This is part of a special series, presented by Thrivent Financial, that focuses on a diversity of American inventors and innovations.
Being able to understand what others are saying in an unfamiliar language seems to come straight from science fiction, but it's not as out of reach as we think. In fact, it's planned to be available on the market this year, and this remarkable translation ability rests in two tiny earbud-like pieces and a smartphone app.
Meet Pilot. It's the world's first wearable technology that's designed to translate different languages from a conversation in real-time. Developed by Waverly Labs, a tech start-up based in Brooklyn, New York, the Pilot leads the charge in this latest form of innovation of its kind. Though its development process is slow, you have to admire the group's ambition for such an undertaking. What began as a crowdfunding campaign on IndieGoGo in 2014 — only four years ago — has now become the launchpad for an exciting new chapter in our modern era. Will this be the real-life Star Trek Universal Translator? Will the Pilot become a must-have companion for international travel excursions? Perhaps there's only one way to know this: go where no one has gone before.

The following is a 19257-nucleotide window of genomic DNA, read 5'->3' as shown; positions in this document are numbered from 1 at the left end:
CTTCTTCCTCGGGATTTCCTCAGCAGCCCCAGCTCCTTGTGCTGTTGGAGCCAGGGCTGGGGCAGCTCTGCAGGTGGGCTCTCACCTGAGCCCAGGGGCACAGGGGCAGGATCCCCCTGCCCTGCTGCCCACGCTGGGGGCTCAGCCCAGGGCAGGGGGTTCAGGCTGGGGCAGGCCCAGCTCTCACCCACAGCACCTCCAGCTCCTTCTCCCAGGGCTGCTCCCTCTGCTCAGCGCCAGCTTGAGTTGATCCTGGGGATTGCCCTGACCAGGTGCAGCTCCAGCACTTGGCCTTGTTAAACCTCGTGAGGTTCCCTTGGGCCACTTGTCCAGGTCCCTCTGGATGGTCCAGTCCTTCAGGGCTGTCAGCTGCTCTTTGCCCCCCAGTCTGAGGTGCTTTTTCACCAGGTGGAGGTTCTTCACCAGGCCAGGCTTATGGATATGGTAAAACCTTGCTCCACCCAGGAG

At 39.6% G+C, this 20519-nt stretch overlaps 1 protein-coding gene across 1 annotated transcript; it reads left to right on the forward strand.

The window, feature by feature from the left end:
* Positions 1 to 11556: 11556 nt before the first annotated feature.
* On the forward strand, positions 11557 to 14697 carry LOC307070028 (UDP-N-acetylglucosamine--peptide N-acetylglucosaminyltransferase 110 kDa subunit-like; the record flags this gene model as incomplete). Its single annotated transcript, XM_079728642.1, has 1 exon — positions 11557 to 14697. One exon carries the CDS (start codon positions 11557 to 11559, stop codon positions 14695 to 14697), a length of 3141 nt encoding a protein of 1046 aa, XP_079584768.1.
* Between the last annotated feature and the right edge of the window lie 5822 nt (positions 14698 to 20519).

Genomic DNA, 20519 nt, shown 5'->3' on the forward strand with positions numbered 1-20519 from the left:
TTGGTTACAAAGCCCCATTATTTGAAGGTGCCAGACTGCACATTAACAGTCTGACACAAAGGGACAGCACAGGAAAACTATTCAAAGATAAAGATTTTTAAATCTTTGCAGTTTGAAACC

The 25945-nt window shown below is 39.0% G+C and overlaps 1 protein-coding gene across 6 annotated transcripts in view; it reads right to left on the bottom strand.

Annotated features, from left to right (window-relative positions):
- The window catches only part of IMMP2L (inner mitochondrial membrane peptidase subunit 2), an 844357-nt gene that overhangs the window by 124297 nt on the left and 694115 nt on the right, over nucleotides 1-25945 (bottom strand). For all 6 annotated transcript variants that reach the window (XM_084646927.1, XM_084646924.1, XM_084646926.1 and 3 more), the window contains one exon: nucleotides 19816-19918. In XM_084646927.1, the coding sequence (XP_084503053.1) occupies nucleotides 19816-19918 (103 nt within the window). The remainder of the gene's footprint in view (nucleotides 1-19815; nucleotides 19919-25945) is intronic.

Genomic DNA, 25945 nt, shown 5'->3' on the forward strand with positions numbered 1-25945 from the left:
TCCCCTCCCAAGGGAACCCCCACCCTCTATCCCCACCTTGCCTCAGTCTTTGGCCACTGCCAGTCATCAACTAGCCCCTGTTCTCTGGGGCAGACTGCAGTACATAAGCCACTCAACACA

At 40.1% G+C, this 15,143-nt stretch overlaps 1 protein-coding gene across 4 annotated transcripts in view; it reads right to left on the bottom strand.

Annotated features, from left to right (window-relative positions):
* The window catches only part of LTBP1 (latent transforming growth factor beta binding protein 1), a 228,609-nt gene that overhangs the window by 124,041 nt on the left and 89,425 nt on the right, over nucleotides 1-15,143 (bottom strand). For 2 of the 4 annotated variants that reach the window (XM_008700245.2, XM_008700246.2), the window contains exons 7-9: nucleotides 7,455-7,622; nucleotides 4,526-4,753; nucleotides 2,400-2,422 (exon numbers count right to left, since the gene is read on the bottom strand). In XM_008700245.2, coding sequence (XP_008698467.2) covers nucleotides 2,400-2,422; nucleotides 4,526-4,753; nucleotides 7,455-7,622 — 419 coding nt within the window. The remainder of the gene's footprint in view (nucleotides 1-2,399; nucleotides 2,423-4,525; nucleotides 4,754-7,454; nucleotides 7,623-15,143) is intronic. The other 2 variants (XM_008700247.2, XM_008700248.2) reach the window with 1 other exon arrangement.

The Pilot works by having a normal conversation with the other person, and each of you sharing an earpiece. As you speak, the earpieces translate what you say, both audibly and through a text-like format in the phone app through wireless signals. You can also have a conversation with up to four people with the Pilot. At the time of this article, Waverly Labs is still taking preorders for their latest treasure in development. You can contact them here.
In this interview, CEO of Waverly Labs, Andrew Ochoa, tells us about why and where the idea for a translating earpiece came from:
Whether the Pilot becomes the future in international communication or not, the technology to harness it is certainly there, and it's exciting to see companies focused on innovative products that could bring more people together.
Now, who can work on the Star Trek Transporter? Beaming us up would be nice, Scotty.
Images via Waverly Labs.